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Old 11-07-2011, 06:33   #6
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Re: Pressure washing a teak deck

Had a look at your picture albums...damn...that's a lot of boat...very nice.

Would sure like to know more about the hydroponic system...I've been messing around with a combination of film and aero.
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Old 11-07-2011, 08:08   #7
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Re: Pressure washing a teak deck

Have the kids use old-fashioned cotton thread mops to swab the deck and to mop across the grain and not with it. I have a teak-care article from Bill Adams, for decades the Mid-Atlantic broker for Hallberg Rassy and an expert in care and feeding of teak decks that should be up on the Internet this week.
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Old 11-07-2011, 10:57   #8
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Re: Pressure-Washing a Teak Deck

Teak Deck Care & Repair ~ by Bill Adams
United Yacht Group (Edgewater, MD)

http://www.tenayatravels.com/files/T...eck%20Care.doc
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Old 11-07-2011, 12:43   #9
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Re: Pressure washing a teak deck

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Originally Posted by James S View Post
Had a look at your picture albums...damn...that's a lot of boat...very nice.

Would sure like to know more about the hydroponic system...I've been messing around with a combination of film and aero.
Glad you like it! I'll post more pics of my gradual refit as I go. Not sure I can get away with having a "hydroponic" system, even here in the PNW! Ha! No, I was refering to a new OL-60 hydronic heating system I am installing. Don't want anyone to get the wrong idea!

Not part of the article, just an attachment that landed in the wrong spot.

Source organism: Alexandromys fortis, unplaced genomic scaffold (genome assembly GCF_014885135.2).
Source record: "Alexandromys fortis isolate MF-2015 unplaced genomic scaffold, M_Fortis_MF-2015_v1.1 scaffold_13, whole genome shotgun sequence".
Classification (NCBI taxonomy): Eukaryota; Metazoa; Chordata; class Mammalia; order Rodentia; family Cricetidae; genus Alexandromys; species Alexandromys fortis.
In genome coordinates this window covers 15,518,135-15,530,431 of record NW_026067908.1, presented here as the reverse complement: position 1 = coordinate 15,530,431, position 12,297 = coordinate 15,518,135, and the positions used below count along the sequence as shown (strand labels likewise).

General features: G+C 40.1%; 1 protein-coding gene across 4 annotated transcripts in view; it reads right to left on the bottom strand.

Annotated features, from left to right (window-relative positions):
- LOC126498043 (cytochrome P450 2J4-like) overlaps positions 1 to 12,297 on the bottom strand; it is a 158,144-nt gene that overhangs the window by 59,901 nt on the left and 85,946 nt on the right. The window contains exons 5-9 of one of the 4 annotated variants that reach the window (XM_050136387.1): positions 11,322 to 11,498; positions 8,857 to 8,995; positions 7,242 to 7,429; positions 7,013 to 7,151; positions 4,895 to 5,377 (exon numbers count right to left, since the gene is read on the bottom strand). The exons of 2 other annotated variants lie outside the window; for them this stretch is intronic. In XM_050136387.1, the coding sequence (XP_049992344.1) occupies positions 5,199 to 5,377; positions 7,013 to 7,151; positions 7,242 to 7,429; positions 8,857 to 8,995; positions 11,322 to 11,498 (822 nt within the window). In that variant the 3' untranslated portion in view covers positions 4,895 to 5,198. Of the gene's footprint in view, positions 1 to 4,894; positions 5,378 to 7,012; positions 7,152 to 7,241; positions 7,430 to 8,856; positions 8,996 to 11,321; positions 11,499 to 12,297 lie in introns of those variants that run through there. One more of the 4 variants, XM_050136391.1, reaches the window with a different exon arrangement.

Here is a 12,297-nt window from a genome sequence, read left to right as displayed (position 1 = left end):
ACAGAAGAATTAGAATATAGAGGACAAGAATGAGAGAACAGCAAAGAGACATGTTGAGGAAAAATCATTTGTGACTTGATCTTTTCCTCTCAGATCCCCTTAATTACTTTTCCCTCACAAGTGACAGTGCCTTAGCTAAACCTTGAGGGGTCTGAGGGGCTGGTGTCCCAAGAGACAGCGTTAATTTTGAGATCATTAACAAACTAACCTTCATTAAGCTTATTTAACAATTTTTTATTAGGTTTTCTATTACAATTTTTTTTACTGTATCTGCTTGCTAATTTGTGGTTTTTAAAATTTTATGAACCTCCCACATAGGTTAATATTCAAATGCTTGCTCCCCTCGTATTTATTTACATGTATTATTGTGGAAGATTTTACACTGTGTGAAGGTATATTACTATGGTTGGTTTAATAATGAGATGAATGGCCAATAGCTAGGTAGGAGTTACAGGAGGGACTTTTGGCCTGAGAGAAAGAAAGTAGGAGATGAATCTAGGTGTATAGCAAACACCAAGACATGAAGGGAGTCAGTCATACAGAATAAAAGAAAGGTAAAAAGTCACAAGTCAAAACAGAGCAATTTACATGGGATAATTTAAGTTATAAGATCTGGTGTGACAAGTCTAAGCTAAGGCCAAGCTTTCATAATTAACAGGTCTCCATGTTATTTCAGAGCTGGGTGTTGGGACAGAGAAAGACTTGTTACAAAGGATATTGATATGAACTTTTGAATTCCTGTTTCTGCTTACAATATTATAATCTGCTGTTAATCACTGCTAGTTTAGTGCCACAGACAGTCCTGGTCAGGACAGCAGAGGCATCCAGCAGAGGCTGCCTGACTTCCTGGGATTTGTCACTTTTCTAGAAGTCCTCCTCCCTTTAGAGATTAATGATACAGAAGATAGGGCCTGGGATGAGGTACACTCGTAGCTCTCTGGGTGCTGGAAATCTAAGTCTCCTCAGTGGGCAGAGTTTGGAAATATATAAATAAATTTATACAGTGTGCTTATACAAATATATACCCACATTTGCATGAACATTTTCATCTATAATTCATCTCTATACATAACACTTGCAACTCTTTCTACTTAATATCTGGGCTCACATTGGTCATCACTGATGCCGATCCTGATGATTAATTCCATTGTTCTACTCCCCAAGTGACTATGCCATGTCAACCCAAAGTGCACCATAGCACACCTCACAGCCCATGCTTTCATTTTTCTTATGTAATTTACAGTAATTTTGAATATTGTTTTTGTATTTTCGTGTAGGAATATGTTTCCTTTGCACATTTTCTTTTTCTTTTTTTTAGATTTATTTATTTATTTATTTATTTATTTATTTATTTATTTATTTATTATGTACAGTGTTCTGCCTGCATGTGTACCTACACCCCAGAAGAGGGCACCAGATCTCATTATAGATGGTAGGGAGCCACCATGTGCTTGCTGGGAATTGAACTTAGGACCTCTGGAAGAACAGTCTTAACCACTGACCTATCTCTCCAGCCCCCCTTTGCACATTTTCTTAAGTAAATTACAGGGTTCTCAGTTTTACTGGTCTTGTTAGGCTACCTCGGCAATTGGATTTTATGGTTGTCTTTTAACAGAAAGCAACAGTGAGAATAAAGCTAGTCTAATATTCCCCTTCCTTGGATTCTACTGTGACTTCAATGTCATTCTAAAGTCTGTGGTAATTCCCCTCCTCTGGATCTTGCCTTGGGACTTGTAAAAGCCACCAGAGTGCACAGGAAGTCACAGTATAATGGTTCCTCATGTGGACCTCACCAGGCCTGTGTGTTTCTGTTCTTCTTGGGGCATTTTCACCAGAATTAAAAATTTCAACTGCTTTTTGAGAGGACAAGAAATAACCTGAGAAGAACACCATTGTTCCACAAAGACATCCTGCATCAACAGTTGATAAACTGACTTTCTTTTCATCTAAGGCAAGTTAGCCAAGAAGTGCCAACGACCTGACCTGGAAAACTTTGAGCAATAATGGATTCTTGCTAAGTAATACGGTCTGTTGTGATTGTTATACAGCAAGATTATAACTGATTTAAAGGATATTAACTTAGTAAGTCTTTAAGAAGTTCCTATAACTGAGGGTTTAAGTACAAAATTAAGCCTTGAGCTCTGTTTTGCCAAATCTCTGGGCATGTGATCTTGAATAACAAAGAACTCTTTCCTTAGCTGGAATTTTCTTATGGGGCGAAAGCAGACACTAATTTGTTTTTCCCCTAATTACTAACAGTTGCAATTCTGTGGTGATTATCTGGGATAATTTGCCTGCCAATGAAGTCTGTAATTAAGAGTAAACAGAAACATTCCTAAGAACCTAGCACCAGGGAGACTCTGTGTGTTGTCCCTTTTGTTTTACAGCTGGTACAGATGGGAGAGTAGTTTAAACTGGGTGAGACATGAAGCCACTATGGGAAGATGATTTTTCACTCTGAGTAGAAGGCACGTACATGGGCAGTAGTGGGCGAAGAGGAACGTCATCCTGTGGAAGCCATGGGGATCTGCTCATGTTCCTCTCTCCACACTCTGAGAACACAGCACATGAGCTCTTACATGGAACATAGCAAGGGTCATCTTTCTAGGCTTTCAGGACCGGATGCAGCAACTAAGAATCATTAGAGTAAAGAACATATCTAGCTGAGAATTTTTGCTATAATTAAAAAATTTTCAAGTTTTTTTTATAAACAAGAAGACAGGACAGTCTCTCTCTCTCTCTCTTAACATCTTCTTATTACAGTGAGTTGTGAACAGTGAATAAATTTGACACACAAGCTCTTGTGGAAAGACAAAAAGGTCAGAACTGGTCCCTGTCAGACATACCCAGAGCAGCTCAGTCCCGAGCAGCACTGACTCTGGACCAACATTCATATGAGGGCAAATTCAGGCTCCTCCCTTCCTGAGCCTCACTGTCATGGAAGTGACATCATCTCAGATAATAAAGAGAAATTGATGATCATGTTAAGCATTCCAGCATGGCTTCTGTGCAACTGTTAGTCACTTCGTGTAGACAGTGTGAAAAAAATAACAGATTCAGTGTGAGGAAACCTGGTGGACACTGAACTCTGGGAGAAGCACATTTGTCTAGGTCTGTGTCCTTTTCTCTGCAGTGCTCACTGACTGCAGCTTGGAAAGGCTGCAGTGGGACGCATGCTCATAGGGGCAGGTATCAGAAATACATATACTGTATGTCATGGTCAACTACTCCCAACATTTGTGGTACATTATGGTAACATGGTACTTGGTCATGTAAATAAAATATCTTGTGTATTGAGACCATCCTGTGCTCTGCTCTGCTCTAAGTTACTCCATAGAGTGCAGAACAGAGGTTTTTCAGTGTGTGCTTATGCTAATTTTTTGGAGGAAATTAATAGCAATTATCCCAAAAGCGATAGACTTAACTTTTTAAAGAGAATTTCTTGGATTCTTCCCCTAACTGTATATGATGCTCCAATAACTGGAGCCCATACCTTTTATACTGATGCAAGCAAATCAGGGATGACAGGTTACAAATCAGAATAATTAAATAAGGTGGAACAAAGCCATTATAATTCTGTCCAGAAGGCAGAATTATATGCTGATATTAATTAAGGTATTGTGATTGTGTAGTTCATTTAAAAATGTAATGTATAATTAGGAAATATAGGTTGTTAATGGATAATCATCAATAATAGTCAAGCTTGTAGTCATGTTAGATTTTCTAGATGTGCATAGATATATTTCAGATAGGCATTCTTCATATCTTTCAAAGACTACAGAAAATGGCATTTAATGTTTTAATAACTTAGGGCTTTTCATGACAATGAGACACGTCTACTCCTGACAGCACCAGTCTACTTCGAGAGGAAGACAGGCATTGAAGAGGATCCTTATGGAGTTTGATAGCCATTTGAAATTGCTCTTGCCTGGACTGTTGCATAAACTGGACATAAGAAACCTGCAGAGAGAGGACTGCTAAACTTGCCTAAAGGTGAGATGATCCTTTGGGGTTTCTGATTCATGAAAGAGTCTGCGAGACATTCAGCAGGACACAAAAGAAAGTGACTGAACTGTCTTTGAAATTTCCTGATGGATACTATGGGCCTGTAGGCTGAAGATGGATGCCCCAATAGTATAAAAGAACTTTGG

Oh, and thanks Gord.
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Old 12-07-2011, 00:32   #10
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Re: Pressure-Washing a Teak Deck

I would never let a pressure washer anywhere near my teak decks, personally. Teak is made of layers of hard and very soft material. A pressure washer just shreds the soft stuff leaving ridges of hard material which you will then eventually have to sand down, reducing the thickness of the teak. A couple rounds of that and your decks are shot.

Replacing the teak deck on a typical cruising boat costs more than repowering, so it's worth thinking three times about how you treat it. It's likely to the be most expensive element of your boat except only for the hull and the rig.

I agree with this in the resource cited by Gord:

"One should never use or own any kind of deck scrub brush or pressure washer to attempt to clean a teak deck... you will quickly reduce the useful life of your deck.

"Remember, never use a deck scrub brush or pressure washer! We've rarely seen an HR teak deck that cannot be successfully repaired and yet we've seen a few that have unfortunately been pressure washed. Sometimes, an unknowing owner will also use a stiff deck scrub brush, wood acid, various brighteners, etc. With continued scrubbing these will remove most of the soft grain (pith) of the teak wood thereby dramatically reducing the life of the deck. The only deck cleaning tools you need to own for cleaning are a mop and perhaps a 3M white 'scrubbie'. We use the new mops with the chamois type absorbent strips and have found them to work nicely."